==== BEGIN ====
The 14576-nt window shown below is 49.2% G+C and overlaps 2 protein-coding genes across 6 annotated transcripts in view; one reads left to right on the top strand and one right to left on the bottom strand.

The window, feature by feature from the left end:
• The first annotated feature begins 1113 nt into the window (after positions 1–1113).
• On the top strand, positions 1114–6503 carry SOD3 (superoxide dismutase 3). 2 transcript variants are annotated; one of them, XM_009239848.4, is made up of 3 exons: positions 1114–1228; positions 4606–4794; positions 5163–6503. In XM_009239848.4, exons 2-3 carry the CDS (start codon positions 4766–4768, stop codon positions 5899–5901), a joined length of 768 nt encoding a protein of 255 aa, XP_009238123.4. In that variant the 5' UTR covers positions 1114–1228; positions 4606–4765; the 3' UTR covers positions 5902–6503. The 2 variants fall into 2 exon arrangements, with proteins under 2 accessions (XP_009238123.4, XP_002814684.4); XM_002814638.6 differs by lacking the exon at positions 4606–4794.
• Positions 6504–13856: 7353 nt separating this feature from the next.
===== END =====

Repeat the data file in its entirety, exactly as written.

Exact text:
The 14576-nt window shown below is 49.2% G+C and overlaps 2 protein-coding genes across 6 annotated transcripts in view; one reads left to right on the top strand and one right to left on the bottom strand.

The window, feature by feature from the left end:
• The first annotated feature begins 1113 nt into the window (after positions 1–1113).
• On the top strand, positions 1114–6503 carry SOD3 (superoxide dismutase 3). 2 transcript variants are annotated; one of them, XM_009239848.4, is made up of 3 exons: positions 1114–1228; positions 4606–4794; positions 5163–6503. In XM_009239848.4, exons 2-3 carry the CDS (start codon positions 4766–4768, stop codon positions 5899–5901), a joined length of 768 nt encoding a protein of 255 aa, XP_009238123.4. In that variant the 5' UTR covers positions 1114–1228; positions 4606–4765; the 3' UTR covers positions 5902–6503. The 2 variants fall into 2 exon arrangements, with proteins under 2 accessions (XP_009238123.4, XP_002814684.4); XM_002814638.6 differs by lacking the exon at positions 4606–4794.
• Positions 6504–13856: 7353 nt separating this feature from the next.